Bitcoins Have No Intrinsic Value, Says House Small Business Committee

Bitcoins Have No Intrinsic Value, Says House Small Business Committee
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In a recent hearing held by the US House of Representatives Small Business Committee discussing the potential impact that widespread Bitcoin adoption could have on small businesses, it seems to have been taken for granted that the digital currency doesn’t have any actual value on its own.

“Bitcoins are a form of virtual currency first introduced in 2008 that allows users to exchange value digitally through the Internet,” the Committee wrote in its summary yesterday. “Despite not being backed by a government or holding any intrinsic value of their own, Bitcoins are growing as an alternative payment system.”

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Committee Chairman Representative Sam Graves (R., MO) concurred, saying that he was “pleased with our thorough discussion of this alternative payment method.”

Framing assumes Bitcoins won’t be held

Graves isn’t alone in this assessment – even Warren Buffett said that he views Bitcoin as a promising payment method (while also calling it a ‘mirage’ as an investment vehicle), but advocates who see Bitcoin as an alternative currency and a store of value would likely object to comparing the digital currency to credit card or PayPal transactions, implying that businesses that accept Bitcoins are turning them back into hard currency when the transaction finishes.

While that may not be true for early adopters, as Bitcoin gains wider acceptance, it seems reasonable to expect less tech-savvy companies to look for services that automate the process of accepting Bitcoins and turning it into local currency.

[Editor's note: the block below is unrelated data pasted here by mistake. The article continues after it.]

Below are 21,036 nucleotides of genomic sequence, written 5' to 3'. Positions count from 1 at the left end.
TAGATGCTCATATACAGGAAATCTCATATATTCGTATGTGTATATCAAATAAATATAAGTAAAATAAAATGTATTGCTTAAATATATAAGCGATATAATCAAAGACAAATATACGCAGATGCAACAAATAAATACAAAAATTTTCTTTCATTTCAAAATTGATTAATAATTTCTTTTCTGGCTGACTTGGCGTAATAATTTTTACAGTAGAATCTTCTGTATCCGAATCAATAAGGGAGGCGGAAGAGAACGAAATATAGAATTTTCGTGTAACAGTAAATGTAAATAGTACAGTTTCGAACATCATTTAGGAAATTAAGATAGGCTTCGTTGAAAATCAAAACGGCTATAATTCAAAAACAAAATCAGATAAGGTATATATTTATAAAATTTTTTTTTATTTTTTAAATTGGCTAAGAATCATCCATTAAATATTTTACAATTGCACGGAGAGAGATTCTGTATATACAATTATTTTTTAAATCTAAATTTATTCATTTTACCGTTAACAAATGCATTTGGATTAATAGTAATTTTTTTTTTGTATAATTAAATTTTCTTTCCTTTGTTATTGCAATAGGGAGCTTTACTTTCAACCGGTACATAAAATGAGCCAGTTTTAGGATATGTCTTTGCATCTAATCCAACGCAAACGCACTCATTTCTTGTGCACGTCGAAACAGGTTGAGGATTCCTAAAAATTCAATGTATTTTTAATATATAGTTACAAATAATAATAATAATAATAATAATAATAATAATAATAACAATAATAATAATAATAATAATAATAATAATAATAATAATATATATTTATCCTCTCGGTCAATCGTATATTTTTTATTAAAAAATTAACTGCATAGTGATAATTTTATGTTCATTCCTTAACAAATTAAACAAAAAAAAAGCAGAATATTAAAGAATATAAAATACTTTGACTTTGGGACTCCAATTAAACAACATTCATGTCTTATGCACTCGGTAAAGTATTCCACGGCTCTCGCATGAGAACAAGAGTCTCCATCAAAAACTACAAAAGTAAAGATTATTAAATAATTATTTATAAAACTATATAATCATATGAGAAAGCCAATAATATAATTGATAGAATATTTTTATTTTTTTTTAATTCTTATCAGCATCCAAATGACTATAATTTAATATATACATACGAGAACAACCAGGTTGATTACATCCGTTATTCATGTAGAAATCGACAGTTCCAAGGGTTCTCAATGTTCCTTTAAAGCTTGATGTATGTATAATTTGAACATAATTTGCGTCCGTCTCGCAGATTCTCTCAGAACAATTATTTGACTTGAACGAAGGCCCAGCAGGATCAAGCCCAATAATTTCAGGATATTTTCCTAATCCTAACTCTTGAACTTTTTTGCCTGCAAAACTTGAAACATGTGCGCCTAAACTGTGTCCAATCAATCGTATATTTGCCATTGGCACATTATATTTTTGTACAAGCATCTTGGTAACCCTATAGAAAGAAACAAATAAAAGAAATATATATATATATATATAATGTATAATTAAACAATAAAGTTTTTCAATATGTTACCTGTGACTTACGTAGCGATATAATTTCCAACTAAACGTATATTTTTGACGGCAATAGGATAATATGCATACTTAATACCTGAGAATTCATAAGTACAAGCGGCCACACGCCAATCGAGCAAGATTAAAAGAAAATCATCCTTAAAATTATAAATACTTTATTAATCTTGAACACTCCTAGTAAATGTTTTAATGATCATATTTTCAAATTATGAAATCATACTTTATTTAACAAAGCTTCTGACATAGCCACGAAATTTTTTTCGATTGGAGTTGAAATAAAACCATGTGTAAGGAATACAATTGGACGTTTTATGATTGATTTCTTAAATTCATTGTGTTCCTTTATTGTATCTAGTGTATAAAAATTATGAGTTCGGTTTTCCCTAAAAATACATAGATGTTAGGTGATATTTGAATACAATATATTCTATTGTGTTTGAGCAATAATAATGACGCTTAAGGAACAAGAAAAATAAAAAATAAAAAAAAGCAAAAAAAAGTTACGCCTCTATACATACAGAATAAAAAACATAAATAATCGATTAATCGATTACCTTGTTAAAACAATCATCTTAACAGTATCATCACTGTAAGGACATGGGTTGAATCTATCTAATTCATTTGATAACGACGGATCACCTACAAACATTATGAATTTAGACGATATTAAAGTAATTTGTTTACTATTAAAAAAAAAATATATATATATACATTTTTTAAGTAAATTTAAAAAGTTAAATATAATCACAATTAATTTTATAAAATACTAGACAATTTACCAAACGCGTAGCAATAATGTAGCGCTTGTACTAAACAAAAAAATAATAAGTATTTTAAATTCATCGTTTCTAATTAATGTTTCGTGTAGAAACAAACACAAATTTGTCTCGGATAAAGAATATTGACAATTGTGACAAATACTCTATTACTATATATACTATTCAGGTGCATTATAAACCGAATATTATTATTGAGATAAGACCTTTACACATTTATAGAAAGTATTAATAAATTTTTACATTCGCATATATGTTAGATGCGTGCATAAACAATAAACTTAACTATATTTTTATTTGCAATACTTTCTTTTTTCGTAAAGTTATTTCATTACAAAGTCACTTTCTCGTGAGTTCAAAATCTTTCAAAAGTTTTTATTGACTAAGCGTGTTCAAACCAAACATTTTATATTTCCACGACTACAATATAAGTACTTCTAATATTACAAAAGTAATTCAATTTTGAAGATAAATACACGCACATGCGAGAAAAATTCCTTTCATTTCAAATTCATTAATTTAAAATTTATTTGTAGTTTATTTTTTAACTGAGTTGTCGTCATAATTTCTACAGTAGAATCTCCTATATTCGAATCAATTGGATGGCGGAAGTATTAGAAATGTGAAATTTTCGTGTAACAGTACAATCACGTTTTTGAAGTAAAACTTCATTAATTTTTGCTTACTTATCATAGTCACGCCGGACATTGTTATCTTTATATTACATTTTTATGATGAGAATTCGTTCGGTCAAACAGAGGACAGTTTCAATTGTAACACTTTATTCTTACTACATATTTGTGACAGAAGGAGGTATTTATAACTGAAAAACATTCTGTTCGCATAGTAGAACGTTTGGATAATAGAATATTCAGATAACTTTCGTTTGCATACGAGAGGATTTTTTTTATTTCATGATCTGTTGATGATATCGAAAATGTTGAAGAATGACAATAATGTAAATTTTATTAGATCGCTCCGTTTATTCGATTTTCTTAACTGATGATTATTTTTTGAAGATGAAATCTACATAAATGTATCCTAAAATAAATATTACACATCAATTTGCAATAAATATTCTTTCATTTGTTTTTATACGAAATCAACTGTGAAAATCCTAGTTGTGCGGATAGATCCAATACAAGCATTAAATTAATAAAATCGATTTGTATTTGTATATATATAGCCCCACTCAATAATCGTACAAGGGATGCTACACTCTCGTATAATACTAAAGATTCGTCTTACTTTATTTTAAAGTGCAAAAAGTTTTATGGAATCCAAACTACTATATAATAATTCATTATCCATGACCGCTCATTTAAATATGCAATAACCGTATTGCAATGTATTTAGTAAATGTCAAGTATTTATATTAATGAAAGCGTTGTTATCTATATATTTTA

Bitcoins avoid forex fees, but not exchange-rate risk

Coinbase director of business development and sales Adam White testified at the hearing, telling the Committee that making the jump to Bitcoins allows merchants to expand into new markets because “a Bitcoin payment made by customer in New York looks identical to a merchant as a Bitcoin payment made by a customer in London, Buenos Aires, or Tokyo.”

He also claimed that “there are no international currency conversion fees associated with Bitcoin payments so merchants can sell low margin items just as profitably abroad as they do domestically.”

While it’s true that Bitcoin avoids currency conversion fees when making a payment, that doesn’t mean transactions are executed without cost. The Bitcoins still have to be bought and sold on an exchange that uses broker-dealers like any other (though without an outside spread), and because volatility is sky-high, both sides of the transaction have a good deal of exchange-rate risk.

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